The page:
IPSWICH — John Gillis has two students at the middle school who have worked hard to make the honor roll this year, but they won’t be able to attend the school’s annual honors night to celebrate their achievement.
That’s because the school administration has decided to end the long-standing tradition in favor of recognizing students during an assembly attended by all students. During the assembly, students will be given awards for academics, sports, arts and everything in between.
“We took it from an exclusive nighttime ceremony where only honors students were invited and rolled it into our end-of-the-year assembly,” Principal David Fabrizio said. “That way, everybody can celebrate their and their peers’ achievements.”
In a letter sent home to parents last week, Fabrizio said that it is the school’s job to monitor both academic and social emotional growth. Concentrating on grades, “as strange as it sounds, can impinge upon the learning process,” he wrote.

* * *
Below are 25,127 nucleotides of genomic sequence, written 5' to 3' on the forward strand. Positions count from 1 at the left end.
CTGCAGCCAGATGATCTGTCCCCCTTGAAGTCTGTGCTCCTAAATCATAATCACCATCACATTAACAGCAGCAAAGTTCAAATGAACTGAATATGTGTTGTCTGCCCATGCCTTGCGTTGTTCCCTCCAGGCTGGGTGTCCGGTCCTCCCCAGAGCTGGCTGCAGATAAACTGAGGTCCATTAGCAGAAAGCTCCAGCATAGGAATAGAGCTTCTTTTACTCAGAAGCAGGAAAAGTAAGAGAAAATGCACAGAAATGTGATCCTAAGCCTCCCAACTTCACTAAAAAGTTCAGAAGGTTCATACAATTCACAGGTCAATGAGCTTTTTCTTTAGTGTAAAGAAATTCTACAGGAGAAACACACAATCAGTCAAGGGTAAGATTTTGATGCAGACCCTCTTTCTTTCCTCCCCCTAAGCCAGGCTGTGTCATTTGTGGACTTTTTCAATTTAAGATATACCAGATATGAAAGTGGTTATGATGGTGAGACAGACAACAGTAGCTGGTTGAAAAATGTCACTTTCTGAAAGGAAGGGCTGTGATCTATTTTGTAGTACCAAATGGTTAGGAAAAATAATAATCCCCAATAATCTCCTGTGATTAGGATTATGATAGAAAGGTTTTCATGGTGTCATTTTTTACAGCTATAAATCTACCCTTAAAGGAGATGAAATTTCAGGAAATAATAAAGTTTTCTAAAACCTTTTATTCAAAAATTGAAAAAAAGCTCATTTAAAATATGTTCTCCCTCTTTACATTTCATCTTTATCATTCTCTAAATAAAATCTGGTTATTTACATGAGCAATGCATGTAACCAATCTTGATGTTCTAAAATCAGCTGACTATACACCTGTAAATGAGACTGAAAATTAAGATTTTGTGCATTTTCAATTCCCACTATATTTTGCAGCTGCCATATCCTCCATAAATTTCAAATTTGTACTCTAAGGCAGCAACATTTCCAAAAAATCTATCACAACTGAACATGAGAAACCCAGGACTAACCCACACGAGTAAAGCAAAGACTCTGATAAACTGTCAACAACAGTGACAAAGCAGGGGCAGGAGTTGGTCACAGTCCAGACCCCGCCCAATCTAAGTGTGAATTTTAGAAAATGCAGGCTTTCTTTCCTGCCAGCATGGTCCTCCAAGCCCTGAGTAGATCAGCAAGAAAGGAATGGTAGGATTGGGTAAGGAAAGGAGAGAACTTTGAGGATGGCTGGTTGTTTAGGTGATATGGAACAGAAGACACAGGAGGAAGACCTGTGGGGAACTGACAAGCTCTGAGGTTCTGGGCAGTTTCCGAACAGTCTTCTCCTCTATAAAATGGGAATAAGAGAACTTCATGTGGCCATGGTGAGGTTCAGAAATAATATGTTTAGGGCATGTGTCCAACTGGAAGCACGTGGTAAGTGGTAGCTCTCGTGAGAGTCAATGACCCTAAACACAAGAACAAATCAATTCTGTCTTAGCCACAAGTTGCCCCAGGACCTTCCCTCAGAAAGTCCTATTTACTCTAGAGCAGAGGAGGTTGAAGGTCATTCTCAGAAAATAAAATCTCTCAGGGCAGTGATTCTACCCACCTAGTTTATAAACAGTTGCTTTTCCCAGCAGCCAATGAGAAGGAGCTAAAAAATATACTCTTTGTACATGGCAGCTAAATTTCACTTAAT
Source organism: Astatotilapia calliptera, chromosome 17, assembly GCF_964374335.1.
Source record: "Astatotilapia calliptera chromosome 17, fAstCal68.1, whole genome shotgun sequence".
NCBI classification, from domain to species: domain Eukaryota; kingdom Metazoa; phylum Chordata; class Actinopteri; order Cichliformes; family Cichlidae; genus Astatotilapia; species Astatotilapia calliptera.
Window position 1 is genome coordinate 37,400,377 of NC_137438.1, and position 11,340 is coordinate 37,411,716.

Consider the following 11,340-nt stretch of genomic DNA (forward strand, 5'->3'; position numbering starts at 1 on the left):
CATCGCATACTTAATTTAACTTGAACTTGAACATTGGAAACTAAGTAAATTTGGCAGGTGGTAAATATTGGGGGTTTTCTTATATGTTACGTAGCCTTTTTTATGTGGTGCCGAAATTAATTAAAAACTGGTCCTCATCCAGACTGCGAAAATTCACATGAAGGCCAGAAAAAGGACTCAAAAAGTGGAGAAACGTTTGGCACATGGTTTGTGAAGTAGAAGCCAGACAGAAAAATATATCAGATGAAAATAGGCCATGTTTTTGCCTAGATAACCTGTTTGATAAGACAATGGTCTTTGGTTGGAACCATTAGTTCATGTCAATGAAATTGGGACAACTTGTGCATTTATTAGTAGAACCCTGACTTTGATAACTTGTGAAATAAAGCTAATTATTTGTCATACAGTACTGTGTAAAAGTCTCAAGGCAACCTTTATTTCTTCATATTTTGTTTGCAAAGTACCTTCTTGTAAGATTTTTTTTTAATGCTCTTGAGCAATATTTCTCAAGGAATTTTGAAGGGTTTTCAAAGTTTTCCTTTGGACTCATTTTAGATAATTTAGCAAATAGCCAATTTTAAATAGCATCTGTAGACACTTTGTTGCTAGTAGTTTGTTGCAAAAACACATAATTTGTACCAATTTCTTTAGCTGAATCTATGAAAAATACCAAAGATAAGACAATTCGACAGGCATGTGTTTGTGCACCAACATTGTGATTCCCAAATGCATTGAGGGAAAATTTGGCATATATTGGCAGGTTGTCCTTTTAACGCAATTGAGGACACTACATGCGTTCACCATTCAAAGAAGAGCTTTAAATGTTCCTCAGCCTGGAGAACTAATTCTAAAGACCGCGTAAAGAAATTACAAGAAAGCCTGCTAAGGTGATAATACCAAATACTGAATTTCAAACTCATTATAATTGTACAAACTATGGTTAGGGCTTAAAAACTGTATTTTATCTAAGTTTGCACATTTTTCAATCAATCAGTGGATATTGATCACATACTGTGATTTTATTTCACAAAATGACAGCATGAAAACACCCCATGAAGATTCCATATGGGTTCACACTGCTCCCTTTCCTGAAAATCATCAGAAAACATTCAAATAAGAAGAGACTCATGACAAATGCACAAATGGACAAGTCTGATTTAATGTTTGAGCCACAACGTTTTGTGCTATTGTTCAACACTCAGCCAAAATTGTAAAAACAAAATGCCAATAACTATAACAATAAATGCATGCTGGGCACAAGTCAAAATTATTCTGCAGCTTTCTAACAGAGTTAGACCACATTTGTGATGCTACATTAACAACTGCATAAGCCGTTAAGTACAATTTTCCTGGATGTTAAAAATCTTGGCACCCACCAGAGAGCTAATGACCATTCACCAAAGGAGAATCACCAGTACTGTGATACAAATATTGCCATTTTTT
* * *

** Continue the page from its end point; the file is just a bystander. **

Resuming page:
“The honors night, which can be a great sense of pride for the recipients’ families, can also be devastating to a child who has worked extremely hard in a difficult class but who, despite growth, has not been able to maintain a high grade point average,” Fabrizio wrote.
Fabrizio emphasized that the school hasn’t ended honors recognition and that it believes in high achievement in all aspects of students’ lives.
“We are still honoring success, we are just doing it in a different form,” he said.
However, the idea of ending honors night isn’t sitting well with many parents.
“I think the school should be committed to excellence and not mediocrity,” Gillis said. “I was shocked because to get on the honor roll, you have to work hard. They shouldn’t cancel (honors night) because somebody’s feelings could be hurt. Life is a competition, and they should start competing.”